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Middle East and North Africa

The economic impact of the Syrian conflict: Estimate it yourself

Shanta Devarajan's picture
Also available in: Français | العربية
Homs, Syria - ART Production | Shutterstock.com

Everyone agrees that conflicts impose huge costs on economies, including massive destruction of infrastructure and housing, disruption of trade, transport and production, not to mention the loss of lives and widespread human suffering. Yet quantitative estimates of these costs are hard to come by.     

Education for education’s sake? The conundrum facing Palestinian youth

Aziz Atamanov's picture
Also available in: العربية

When it comes to education and human development, the Palestinian territories have traditionally outperformed countries with similar GNI per capita as well as its neighbors in the Middle East and North Africa region (figures 1 and 2). Despite facing one of the highest unemployment rates in the world and a severe lack of employment opportunities in the private sector, until 2010, Palestinian youth continued to invest in education.

Equipped with more education than any previous generation, young Palestinians are now moving into adulthood with uncertainty about what their futures might hold amidst a protracted risk of conflict and an economy with steadily rising unemployment.

Citizen Report Cards for Better Citizen Engagement and Accountability: Sanitation Sector in Egypt

Amal Faltas's picture
Also available in: العربية


Engaging with citizens to obtain their views on the quality of service and the responsiveness of governmental bodies is uncommon in Egypt.

The water and sanitation sector is no exception. Planning and implementation of sanitation projects in Egypt is typically dominated by technical design considerations — with little to no attention to ways in which the community might express its concerns. With an absence of accountability mechanisms to prod government agencies to make improvements, this conventional approach is associated with a weak sense of ownership by local communities and a poor record of delivery of quality infrastructure projects by the government.

But World Bank programs in Egypt are increasingly being designed to incorporate innovative social accountability tools that emphasize the right of citizens to expect quality public services and the responsibility of government to respond to the needs and expectations of citizens. A pioneering effort in this regard within the Bank’s Egypt portfolio is the Sustainable Rural Sanitation Services Program (SRSSP), which integrates a key social accountability tool in its design, namely the Citizen Report Card (CRC).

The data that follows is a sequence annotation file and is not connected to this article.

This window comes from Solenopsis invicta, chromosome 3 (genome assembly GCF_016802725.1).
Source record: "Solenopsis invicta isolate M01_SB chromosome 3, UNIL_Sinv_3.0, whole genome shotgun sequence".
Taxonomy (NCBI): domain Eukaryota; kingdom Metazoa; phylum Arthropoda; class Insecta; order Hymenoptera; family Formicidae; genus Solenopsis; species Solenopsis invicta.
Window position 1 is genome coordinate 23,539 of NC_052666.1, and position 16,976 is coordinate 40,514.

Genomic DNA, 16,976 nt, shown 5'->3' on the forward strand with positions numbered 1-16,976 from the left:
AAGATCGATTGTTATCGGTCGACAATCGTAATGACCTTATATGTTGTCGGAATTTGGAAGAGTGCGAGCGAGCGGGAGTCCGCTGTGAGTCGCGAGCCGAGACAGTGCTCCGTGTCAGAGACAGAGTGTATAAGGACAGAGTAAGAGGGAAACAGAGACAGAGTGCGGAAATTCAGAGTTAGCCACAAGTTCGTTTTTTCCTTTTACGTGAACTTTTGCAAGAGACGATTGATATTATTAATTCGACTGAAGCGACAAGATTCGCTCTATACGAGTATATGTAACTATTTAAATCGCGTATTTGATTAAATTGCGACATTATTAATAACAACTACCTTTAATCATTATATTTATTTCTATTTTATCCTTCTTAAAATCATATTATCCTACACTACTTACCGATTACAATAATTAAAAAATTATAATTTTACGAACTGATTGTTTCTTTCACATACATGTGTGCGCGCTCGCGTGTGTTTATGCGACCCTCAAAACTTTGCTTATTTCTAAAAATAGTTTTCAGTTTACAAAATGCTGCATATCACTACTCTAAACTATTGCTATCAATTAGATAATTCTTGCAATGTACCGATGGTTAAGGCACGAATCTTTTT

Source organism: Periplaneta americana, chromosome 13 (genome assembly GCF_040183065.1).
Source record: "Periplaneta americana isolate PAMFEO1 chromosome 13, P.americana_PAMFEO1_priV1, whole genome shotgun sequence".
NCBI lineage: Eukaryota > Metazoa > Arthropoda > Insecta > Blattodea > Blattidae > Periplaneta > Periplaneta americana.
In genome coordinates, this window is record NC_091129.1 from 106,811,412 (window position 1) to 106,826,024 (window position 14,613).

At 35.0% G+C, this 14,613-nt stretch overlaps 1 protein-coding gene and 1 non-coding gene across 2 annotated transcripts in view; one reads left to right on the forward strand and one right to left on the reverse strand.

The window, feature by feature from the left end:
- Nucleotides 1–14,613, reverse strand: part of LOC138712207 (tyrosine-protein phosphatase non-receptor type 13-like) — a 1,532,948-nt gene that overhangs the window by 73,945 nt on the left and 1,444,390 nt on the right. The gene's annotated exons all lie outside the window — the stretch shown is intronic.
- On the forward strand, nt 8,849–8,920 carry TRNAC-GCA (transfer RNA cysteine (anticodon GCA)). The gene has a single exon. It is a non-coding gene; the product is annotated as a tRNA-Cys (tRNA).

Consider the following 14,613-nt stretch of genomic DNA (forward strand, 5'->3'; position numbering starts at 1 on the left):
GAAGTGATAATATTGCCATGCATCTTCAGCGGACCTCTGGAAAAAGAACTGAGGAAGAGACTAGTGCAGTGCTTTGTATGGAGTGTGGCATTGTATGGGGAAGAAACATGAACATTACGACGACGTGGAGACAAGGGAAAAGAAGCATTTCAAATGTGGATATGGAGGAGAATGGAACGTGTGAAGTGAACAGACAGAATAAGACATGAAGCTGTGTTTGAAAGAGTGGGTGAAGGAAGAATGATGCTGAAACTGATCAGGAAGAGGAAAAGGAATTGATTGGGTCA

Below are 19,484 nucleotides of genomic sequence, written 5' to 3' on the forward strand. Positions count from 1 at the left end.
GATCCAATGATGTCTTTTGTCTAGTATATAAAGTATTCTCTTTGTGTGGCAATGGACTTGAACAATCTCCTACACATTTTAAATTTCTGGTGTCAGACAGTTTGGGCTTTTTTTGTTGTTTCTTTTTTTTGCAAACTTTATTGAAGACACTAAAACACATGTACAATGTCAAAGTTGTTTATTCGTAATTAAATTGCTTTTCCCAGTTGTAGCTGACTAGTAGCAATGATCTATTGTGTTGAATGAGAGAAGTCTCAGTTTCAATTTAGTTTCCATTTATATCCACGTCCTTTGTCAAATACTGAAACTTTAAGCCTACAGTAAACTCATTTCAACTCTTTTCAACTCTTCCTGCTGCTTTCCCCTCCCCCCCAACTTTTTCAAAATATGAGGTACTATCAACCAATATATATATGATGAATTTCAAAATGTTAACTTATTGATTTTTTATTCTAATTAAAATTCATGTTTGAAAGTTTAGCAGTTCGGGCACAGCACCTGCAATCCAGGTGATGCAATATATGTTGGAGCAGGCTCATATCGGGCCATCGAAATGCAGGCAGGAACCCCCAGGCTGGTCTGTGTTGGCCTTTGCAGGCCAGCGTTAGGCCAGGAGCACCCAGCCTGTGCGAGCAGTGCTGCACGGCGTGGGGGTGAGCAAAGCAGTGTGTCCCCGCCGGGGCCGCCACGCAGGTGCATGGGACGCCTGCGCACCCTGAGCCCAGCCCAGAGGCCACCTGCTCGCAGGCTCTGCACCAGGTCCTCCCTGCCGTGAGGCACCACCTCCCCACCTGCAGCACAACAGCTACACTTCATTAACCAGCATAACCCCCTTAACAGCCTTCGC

Solar Energy — putting power back into the hands of ordinary Gazans

Sara Badiei's picture

"We have electricity for two hours every 24 hours," says a high-ranking energy official in Gaza. 

Up to just 10 years ago, Gaza enjoyed full, round-the-clock electricity supply 24 hours a day. But by 2016, this was reduced to 12 hours per day due to severe power shortages — and the situation has declined rapidly since.
 

The jobs crisis in Palestine needs an innovative response

Ceyla Pazarbasioglu's picture
Also available in: العربية
 Ahed Izhiman

Landing a job after college can be difficult anywhere, but it is especially hard in conflict-affected economies, such as Palestine. Joblessness and job insecurity are an unfortunate reality for too many young Palestinians.

Connecting Palestinian cities for a more sustainable future

Rafeef Abdel Razek's picture
Also available in: العربية


Cities expand in the blink of an eye, and with such rapid growth come corresponding issues. This is immediately apparent when you drive through a Palestinian city and observe the severe traffic problems. While such gridlock may be inconvenient for a person caught in it, it can be a severely damaging for many small business owners, whose shops become inaccessible due to the traffic build-up.

Here’s looking at you, kid!

Manjula Luthria's picture
Also available in: العربية | Français

Well, what other title could you possibly give this post? This photograph is of a group of young Moroccan men and women, gathered here to meet with their potential German employers. Where?  … in Casablanca of course!

Putting one more piece in the global poverty puzzle: the case of Algeria

Gabriel Lara Ibarra's picture
Also available in: Français | العربية


The World Bank Group (WBG) has clear goals to end poverty by 2030 and to promote shared prosperity in every country, both of which guide our operations, analysis, and policy advice. In setting these ambitious goals, it is not surprising to note that the WBG has made the measurement of extreme poverty an explicit corporate goal and has taken up a commitment to undertake a close and reliable monitoring.

Pushing the development boundaries – Morocco’s intangible pathway to inclusive growth

Jean-Pierre Chauffour's picture
Also available in: Français | العربية
 Ermakova Nadezhda | Shutterstock.com

In his 2014 annual address known as the ‘Throne speech’, King Mohammed VI of Morocco focused on the less visible but critical aspects of development such as the quality of institutions, the quality of learning, and the quality of interpersonal relations in society. This speech set wheels in motion that have culminated in the launch of the 2017 Economic Memorandum, entitled Morocco 2040 – Emerging by Investing in Intangible Capital.

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